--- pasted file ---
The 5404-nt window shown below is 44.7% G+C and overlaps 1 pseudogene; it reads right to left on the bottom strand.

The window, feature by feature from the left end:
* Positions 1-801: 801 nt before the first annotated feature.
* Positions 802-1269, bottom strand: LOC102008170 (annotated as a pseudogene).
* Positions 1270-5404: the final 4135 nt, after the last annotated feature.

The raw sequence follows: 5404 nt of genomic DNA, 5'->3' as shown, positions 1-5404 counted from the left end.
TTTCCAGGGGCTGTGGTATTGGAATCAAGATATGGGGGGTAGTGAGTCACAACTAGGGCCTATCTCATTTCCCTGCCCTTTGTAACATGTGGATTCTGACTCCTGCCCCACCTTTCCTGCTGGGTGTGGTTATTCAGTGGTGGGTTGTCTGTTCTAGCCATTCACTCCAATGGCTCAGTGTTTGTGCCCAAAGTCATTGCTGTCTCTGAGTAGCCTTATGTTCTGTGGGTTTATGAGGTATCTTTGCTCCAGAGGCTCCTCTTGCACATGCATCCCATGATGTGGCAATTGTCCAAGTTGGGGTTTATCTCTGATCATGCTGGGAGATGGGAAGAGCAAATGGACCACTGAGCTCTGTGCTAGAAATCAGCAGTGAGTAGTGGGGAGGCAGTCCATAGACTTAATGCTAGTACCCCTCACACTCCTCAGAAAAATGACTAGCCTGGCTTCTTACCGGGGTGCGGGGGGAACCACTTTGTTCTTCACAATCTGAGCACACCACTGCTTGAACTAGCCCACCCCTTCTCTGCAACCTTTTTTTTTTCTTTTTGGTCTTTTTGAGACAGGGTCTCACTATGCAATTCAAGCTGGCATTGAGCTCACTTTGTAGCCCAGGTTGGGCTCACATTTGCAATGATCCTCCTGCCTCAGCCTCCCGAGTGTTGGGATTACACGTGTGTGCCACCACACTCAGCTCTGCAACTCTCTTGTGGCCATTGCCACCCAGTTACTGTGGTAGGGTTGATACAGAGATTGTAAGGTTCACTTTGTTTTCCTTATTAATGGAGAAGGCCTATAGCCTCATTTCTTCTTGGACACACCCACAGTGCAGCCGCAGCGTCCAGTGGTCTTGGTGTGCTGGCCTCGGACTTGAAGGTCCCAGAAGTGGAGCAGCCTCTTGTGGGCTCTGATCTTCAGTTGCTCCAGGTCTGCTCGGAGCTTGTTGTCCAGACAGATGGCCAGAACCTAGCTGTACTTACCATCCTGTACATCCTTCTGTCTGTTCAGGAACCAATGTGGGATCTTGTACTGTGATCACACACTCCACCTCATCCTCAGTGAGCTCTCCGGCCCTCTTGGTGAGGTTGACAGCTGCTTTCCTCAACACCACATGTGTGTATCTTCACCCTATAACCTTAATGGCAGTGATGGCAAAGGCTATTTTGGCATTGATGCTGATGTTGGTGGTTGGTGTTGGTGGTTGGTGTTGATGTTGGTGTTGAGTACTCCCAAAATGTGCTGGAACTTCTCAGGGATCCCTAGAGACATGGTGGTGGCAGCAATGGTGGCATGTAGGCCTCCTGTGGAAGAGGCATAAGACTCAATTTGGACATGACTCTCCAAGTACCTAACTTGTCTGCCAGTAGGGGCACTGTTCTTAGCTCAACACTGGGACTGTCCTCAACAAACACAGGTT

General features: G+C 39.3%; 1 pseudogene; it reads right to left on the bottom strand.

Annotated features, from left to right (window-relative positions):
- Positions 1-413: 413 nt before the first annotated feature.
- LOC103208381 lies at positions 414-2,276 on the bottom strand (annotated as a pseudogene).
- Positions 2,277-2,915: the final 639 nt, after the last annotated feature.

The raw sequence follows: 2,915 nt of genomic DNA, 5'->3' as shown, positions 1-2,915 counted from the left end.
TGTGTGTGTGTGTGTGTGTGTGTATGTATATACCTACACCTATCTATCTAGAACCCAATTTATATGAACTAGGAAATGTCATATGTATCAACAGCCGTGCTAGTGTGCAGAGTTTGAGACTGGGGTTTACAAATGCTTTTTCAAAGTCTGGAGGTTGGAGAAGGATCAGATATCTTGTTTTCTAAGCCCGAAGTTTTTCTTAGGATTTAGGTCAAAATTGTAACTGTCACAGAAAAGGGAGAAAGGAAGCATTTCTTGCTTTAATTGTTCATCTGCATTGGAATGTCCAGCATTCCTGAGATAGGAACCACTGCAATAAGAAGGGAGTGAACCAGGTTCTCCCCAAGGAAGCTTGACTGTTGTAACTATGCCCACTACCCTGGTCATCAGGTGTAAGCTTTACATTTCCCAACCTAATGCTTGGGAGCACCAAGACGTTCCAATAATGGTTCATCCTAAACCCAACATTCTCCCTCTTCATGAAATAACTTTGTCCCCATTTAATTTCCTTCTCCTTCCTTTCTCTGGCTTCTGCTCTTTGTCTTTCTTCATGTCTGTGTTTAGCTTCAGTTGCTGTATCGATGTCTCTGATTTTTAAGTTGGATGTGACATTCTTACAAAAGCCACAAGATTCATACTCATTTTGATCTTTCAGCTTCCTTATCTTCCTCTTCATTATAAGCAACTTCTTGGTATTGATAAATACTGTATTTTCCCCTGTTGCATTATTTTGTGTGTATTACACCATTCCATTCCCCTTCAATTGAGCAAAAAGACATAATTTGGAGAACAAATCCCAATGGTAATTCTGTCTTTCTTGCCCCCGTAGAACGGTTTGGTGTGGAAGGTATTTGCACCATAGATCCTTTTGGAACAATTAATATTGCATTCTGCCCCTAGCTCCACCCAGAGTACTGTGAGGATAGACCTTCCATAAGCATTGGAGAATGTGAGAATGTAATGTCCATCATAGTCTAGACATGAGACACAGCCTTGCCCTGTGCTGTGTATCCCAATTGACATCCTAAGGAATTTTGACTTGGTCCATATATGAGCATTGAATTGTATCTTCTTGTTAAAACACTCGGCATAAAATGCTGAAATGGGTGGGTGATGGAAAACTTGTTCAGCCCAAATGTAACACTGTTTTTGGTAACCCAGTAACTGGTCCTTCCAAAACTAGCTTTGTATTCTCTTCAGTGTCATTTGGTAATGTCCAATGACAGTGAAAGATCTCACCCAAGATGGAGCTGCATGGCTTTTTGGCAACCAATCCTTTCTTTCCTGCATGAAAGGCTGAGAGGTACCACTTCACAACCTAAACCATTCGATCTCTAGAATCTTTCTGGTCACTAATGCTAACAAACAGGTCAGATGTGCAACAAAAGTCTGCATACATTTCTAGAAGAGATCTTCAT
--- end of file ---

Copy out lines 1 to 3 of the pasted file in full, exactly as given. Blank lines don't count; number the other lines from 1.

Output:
The 5404-nt window shown below is 44.7% G+C and overlaps 1 pseudogene; it reads right to left on the bottom strand.

The window, feature by feature from the left end:
* Positions 1-801: 801 nt before the first annotated feature.